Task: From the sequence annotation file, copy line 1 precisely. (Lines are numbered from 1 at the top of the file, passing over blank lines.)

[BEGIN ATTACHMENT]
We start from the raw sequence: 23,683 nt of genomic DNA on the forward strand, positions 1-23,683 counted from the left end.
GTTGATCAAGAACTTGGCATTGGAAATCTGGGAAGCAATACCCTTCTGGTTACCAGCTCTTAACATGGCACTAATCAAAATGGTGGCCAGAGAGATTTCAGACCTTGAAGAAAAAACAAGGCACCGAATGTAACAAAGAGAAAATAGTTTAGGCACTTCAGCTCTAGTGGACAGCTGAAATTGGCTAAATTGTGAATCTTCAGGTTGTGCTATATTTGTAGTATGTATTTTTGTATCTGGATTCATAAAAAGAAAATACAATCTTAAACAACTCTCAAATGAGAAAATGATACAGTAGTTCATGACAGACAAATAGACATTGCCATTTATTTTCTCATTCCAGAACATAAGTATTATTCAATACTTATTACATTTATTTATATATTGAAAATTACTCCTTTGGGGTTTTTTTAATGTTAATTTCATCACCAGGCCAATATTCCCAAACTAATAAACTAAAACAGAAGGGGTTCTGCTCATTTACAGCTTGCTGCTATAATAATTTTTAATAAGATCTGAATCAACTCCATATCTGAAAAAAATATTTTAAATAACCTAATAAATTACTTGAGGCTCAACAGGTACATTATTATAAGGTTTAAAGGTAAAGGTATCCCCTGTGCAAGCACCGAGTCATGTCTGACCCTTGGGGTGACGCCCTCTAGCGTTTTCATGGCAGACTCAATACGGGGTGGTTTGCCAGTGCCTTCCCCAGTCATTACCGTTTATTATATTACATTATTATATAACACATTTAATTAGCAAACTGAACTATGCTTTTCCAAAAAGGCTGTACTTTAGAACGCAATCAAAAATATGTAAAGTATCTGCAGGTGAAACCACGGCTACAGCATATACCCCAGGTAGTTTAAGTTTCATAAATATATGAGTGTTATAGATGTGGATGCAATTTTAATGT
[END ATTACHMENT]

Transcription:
We start from the raw sequence: 23,683 nt of genomic DNA on the forward strand, positions 1-23,683 counted from the left end.